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Saving CSS changes in DevTools without leaving the browser

Scott Jehl recently tweeted:

Browser devtools have made redesigning a site such a pleasure. I love writing and adjusting a CSS file right in the sources panel and seeing design changes happen as I type, and saving it back to the file. (…) Designing against live HTML allows happy accidents and discoveries to happen that I wouldn't think of in an unconstrained design mockup

I feel very late to the party here. I tend to tinker in the DevTools Element Styles panel rather than save changes. So, inspired by Scott, I’ve just tried this out on my personal website. Here’s what I did.

  1. started up my 11ty-based site locally which launches a localhost URL for viewing it in the browser;
  2. opened Chrome’s DevTools at Sources;
  3. checked the box “Enable local overrides” then followed the prompts to allow access to the folder containing my SCSS files;
  4. opened an SCSS file in the Sources tab for editing side-by-side with my site in the browser;
  5. made a change, hit Cmd-S to save and marvelled at the fact that this updated that file, as confirmed by a quick git status check.
  6. switched to the Elements panel, opened its Styles subpanel, made an element style change there too, then confirmed that this alternative approach also saves changes to a file.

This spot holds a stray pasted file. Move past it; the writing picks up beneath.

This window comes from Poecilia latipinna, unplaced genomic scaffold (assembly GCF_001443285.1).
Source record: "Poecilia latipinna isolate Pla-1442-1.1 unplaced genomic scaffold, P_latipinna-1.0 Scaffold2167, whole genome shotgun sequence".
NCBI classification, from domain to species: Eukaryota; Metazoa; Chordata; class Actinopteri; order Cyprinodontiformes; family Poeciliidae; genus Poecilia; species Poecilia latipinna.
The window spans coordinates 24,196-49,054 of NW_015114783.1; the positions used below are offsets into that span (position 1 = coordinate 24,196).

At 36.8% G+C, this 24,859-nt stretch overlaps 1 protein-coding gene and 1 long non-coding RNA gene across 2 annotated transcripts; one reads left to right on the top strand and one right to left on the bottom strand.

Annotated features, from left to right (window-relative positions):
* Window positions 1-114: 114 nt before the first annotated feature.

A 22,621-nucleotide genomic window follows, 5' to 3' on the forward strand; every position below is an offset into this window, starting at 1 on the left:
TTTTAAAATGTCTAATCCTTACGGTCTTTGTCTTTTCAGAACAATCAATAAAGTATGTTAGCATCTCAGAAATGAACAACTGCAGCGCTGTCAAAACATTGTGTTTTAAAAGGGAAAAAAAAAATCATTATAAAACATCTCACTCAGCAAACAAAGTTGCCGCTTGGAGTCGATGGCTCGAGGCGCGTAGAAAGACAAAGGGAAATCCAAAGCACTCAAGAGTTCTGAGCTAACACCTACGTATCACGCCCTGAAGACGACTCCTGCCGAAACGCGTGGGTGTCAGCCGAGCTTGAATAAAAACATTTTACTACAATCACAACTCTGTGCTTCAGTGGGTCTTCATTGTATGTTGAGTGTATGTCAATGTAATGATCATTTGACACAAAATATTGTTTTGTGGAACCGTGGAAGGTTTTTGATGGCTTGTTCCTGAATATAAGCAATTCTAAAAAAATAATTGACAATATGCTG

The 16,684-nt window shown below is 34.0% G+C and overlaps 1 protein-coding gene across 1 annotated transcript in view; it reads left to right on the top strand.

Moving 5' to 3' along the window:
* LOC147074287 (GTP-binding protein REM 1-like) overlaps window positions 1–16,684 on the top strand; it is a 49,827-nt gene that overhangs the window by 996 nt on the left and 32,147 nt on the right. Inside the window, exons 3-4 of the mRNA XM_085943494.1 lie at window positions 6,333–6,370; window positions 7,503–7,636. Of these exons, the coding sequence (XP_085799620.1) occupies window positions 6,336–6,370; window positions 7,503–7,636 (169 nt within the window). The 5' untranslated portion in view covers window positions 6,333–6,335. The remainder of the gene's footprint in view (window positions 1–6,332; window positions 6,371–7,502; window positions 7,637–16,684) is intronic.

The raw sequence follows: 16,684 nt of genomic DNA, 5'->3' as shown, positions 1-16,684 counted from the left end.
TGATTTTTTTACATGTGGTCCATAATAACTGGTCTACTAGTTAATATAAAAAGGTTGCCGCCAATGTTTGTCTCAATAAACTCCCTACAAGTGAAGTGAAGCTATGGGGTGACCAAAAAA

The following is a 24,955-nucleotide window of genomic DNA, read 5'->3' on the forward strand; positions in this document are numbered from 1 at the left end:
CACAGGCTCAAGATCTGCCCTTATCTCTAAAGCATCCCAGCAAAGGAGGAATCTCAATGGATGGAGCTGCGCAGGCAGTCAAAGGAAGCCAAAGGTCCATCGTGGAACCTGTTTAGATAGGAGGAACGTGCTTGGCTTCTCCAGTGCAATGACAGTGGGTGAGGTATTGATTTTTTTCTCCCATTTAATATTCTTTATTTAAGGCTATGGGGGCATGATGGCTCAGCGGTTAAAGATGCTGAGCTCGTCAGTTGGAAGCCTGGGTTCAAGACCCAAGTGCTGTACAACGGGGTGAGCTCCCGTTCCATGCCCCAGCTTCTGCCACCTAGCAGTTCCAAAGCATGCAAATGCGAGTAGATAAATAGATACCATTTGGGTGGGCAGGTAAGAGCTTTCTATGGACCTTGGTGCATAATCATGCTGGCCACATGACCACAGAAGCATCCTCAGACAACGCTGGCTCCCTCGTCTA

This is a really interesting and efficient way of working in the browser and I can see me using it.

There are also a couple of challenges which I’ll probably want to consider. Right now when I make a change to a Sass file, the browser takes a while to reflect that change, which diminishes the benefit of this approach. My site is set up such that Eleventy watches for changes to the sass folder as a trigger for rebuilding the static site. This is because for optimal performance I’m purging the compiled and combined CSS and inlining that into the <head> of every file… which unfortunately means that when the CSS is changed, every file needs rebuilt. So I need to wait for Eleventy to do its build thing until the page I’m viewing shows my CSS change.

To allow my SCSS changes to be built and reflected faster I might consider no longer inlining CSS, or only inlining a small amount of critical stuff… or maybe (as best of all worlds) only do the inlining for production builds but not in development. Yeah, I like that latter idea. Food for thought!

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